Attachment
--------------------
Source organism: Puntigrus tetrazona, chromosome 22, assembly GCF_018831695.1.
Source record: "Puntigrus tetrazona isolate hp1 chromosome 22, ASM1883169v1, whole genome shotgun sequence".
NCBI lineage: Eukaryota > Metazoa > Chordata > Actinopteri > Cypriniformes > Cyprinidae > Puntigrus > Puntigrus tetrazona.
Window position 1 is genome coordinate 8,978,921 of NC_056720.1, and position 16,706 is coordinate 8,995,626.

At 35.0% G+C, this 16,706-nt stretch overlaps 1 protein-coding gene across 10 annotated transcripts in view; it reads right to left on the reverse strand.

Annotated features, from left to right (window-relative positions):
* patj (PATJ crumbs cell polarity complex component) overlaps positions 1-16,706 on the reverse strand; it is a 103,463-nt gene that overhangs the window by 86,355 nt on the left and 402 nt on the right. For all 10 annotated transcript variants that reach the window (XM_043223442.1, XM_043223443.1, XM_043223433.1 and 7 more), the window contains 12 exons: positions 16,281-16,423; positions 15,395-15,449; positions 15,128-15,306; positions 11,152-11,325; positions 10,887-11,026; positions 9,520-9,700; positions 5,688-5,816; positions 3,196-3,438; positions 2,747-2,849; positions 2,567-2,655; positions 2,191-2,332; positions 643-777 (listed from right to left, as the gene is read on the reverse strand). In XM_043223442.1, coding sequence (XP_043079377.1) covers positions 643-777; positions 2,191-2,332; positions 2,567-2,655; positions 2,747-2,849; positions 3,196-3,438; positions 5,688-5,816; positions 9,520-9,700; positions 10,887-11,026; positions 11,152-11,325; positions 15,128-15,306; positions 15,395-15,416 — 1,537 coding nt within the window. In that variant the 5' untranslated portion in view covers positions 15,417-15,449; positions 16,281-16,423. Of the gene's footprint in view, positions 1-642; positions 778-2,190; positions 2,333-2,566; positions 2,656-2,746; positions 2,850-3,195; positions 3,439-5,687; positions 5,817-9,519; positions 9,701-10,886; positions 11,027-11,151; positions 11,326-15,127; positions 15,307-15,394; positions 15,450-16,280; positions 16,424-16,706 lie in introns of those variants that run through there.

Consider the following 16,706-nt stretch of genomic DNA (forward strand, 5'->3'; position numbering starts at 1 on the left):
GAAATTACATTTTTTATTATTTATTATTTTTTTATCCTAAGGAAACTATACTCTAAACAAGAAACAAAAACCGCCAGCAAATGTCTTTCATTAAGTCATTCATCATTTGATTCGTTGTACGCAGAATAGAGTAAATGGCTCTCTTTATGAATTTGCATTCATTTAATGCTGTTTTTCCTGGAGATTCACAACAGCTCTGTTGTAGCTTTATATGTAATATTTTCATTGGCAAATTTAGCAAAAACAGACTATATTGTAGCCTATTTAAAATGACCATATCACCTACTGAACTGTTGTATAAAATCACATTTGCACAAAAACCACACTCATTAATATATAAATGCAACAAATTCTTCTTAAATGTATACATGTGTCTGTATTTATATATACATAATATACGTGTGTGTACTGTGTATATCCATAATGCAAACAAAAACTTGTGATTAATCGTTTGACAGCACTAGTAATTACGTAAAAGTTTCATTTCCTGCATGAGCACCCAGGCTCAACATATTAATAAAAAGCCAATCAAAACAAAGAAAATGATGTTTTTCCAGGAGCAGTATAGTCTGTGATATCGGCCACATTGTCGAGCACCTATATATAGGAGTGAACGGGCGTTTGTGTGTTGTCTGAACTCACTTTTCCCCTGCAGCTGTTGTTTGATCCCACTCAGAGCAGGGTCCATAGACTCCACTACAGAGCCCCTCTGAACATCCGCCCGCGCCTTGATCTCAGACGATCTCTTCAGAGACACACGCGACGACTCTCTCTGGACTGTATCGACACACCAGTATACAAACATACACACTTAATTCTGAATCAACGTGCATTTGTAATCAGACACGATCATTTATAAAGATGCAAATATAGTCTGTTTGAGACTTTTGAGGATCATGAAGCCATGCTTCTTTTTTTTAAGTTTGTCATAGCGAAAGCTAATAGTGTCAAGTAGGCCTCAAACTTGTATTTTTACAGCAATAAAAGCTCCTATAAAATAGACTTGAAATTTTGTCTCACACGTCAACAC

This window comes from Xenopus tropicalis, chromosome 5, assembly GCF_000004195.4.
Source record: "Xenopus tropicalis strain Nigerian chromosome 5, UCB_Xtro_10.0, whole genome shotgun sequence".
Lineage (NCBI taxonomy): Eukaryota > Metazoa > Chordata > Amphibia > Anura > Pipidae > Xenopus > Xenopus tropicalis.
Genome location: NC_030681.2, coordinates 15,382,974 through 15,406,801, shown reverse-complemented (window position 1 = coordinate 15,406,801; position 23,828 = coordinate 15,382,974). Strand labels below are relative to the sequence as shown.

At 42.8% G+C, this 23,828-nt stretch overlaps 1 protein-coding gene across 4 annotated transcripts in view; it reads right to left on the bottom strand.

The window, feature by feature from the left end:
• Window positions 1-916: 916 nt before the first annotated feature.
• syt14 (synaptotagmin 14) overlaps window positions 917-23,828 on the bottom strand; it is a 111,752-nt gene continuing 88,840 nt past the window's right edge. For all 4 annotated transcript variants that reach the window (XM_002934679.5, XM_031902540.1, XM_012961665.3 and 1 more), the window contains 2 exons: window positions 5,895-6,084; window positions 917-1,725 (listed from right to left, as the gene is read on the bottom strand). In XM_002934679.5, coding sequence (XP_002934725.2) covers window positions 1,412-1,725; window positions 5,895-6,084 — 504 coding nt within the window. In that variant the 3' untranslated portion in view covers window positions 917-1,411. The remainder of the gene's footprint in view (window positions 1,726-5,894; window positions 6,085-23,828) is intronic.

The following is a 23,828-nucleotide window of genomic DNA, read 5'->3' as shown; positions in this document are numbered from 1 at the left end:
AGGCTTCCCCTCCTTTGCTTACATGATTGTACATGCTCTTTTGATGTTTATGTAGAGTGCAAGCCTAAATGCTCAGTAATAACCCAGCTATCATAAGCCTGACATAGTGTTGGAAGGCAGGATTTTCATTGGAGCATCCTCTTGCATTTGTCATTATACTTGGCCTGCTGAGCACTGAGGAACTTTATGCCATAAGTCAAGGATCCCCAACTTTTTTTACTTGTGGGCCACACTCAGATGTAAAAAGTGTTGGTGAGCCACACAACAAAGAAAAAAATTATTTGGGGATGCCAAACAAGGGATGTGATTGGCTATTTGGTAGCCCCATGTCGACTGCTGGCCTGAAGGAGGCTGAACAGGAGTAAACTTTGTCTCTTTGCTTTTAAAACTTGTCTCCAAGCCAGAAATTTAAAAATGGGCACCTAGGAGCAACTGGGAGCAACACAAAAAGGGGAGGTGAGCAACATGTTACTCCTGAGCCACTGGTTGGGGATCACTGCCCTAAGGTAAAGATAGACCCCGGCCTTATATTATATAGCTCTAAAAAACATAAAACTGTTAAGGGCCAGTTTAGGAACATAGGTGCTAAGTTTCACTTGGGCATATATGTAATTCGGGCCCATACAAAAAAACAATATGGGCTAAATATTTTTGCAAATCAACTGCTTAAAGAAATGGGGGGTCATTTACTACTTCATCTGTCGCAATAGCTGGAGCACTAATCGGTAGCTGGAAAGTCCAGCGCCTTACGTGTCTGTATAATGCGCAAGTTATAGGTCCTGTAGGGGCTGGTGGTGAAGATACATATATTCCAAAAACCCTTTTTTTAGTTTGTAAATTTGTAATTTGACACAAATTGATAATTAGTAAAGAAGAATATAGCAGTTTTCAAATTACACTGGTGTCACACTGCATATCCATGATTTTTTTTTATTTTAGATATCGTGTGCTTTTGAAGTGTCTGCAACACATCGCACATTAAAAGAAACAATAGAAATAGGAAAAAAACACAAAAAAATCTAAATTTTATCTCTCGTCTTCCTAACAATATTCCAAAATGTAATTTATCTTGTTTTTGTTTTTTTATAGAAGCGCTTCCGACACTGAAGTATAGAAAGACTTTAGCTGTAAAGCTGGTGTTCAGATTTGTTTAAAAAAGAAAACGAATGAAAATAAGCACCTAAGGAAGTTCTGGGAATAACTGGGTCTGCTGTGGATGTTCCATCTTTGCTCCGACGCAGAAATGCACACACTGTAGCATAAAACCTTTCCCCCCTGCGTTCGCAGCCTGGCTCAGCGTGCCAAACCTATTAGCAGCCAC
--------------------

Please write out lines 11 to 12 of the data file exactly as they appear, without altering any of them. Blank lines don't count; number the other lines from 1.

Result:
Source record: "Xenopus tropicalis strain Nigerian chromosome 5, UCB_Xtro_10.0, whole genome shotgun sequence".
Lineage (NCBI taxonomy): Eukaryota > Metazoa > Chordata > Amphibia > Anura > Pipidae > Xenopus > Xenopus tropicalis.